Whether it’s a fall off the bone rib roast or juicy fried chicken, tenderness is typically associated with the quality of meat. But whether the meat ends up melting in your mouth is less about quality and more so depends on how it is treated before being cooked.
There are three main ways of tenderising meat: with a mallet, through slow cooking and with enzymes. Whether you’re looking to buy a new meat tenderiser in Australia or experimenting with scientific tenderising, these are the ways in which you can ensure your meat is delicious, juicy and incredibly tender.
This involves pounding the meat with an old school mallet. This method makes it so the connective tissue and connective fibres are being broken down. This method is perfect for making meat thin and tender. Therefore, things like schnitzel and thin steaks are best suited for the mallet method. However, this method might not be best for grilling meats.
If you have ever put some tough steak on the slow roast and pulled it out to find it scrumptious and tender, then you already know about thermal tenderising. This is where heat slowly breaks down the meat’s connective tissues, making it melt-in-your-mouth and truly flavoursome.
The heat can be wet heat, such as a braise, or dry heat, like a grill. The heat has to be applied low and slow, or else the outside of the meat will burn before the inside of the meat has had a chance to tenderise.
Thermal tenderising is awesome for cooking meats with a lot of collagen, including brisket and ribs. However, it is not suitable for meats like pork chops and fillet mignon, as these meats don’t have a lot of connective tissue in the first place, and you can’t cook these meats long enough to break down the lacking connective tissue.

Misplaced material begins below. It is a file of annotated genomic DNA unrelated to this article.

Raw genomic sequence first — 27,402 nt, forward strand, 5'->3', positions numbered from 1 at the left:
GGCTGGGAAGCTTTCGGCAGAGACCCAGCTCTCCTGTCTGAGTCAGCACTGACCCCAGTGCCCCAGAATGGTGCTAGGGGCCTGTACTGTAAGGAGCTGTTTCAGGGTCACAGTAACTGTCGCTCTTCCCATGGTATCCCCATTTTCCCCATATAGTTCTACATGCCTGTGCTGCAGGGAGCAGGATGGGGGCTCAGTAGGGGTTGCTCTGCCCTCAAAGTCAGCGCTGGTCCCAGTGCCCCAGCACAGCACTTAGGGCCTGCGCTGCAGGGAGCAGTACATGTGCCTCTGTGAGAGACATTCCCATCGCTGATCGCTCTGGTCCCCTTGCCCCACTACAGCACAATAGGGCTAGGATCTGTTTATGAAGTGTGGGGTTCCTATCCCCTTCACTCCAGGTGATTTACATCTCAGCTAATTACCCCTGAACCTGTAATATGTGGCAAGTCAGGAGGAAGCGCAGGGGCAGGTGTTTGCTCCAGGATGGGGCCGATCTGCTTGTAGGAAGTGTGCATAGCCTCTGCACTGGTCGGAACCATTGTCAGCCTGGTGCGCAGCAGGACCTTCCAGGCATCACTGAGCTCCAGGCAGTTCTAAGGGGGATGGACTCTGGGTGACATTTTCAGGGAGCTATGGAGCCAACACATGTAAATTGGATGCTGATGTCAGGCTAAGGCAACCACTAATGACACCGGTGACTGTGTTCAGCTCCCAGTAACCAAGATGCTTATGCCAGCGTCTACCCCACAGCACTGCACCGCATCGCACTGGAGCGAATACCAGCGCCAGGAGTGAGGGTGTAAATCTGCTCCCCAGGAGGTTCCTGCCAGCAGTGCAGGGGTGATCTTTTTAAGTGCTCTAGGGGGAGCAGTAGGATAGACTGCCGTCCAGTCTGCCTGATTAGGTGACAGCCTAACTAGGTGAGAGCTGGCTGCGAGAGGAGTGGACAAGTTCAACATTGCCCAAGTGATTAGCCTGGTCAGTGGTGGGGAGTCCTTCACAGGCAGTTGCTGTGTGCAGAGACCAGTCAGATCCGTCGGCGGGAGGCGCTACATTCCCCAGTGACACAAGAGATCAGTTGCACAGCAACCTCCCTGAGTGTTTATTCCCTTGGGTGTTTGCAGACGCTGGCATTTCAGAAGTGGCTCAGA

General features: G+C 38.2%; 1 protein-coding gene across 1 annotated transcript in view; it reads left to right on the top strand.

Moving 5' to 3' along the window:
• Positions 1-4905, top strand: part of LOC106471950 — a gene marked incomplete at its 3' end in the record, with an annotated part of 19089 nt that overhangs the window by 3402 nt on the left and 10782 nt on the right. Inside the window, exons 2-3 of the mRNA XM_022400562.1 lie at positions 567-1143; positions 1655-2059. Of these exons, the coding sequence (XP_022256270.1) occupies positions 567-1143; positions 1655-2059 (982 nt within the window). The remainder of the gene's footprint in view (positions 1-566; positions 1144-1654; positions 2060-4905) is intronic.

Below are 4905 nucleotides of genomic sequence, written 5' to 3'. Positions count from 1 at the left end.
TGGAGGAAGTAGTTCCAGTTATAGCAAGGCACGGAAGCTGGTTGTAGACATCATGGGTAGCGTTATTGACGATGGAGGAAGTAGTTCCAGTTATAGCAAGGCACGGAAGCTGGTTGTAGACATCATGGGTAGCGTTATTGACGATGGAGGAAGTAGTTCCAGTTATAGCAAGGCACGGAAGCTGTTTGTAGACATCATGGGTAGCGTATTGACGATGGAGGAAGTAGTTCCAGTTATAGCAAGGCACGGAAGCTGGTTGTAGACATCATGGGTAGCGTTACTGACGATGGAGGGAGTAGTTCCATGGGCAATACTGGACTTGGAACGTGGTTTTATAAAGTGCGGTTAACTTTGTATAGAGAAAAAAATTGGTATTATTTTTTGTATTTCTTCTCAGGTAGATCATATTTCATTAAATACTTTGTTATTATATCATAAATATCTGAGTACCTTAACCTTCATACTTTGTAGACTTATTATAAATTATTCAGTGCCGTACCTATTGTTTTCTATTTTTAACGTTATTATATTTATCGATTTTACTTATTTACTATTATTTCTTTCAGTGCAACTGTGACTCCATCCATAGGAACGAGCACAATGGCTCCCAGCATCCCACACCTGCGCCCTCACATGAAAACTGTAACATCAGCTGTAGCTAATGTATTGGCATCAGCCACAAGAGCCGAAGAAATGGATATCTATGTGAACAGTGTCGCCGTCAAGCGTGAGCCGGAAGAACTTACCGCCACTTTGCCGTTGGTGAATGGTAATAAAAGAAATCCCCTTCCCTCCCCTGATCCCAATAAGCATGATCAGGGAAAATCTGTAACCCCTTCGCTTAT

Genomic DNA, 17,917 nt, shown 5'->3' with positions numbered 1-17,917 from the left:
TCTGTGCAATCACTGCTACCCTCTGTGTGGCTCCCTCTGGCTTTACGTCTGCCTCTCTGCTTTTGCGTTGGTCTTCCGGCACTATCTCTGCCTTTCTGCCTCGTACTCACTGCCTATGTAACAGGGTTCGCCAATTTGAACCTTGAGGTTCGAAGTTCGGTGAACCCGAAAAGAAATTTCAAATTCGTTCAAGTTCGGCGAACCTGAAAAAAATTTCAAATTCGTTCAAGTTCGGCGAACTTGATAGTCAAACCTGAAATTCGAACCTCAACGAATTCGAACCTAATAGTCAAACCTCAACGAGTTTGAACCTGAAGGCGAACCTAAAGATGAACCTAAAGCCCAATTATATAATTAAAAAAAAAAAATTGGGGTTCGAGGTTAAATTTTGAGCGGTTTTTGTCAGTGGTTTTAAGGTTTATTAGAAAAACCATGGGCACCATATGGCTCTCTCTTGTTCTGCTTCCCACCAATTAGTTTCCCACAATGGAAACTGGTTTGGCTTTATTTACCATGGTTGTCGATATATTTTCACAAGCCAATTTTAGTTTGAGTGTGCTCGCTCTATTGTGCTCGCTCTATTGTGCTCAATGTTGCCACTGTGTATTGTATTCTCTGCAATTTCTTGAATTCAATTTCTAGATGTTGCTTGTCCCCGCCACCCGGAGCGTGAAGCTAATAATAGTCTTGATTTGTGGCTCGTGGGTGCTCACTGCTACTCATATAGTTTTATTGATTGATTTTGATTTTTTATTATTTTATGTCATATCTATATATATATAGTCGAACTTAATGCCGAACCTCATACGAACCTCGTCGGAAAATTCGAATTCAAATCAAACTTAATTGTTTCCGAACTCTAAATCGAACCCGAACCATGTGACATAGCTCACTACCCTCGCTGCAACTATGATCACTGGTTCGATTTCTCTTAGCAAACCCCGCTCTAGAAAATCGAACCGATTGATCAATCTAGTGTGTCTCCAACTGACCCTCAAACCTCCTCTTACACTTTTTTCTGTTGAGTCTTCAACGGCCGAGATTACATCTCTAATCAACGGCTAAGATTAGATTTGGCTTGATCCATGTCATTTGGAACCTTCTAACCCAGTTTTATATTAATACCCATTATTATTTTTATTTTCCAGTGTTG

The last tenderising method is through enzymatic tenderising. This method involves using enzymes that are biological molecules to increase the rate of a reaction. When dry ageing meat, the meat’s natural enzymes break down the collagen over time and produce a tender, juicy and flavoursome piece of meat.
However, dry ageing meat is a slow process (over 20 days!) and also results in a lot of meat loss due to the moisture leaving the meat. Furthermore, you will have to trim some of the outsides of the meat before cooking it. This makes dry-ageing a less popular method for meat tenderising.
But dry-ageing isn’t the only method for tenderising meat. Fruits like papaya, pineapple and kiwifruit contain enzymes that will tenderise meat. Fruit can be added to marinades to produce enzymatic tenderising at a much faster rate than dry ageing. Some enzymes like bromelain can turn your meat into mush if left to marinate for too long – that’s how effective it is!
Kiwifruit is great as the Actinidin found in the fruit can break down the meat without ever making it mushy. Its flavour is also pretty neutral and won’t overpower the natural flavour of the meat. All you have to do is add a tablespoon or two of the kiwifruit to your marinade. How it tenderises depends on how long you let it marinade for, but you can let meat marinade in kiwifruit for up to a week without it having any harmful effects on the meat’s quality.
The way you tenderise your meat depends on how you want it to turn out when you cook it. Using a mallet is good for thin cuts, while slow cooking is good for tough meats. Finally, enzymatic tenderising is perfect for adding to marinades and shouldn’t be overlooked!
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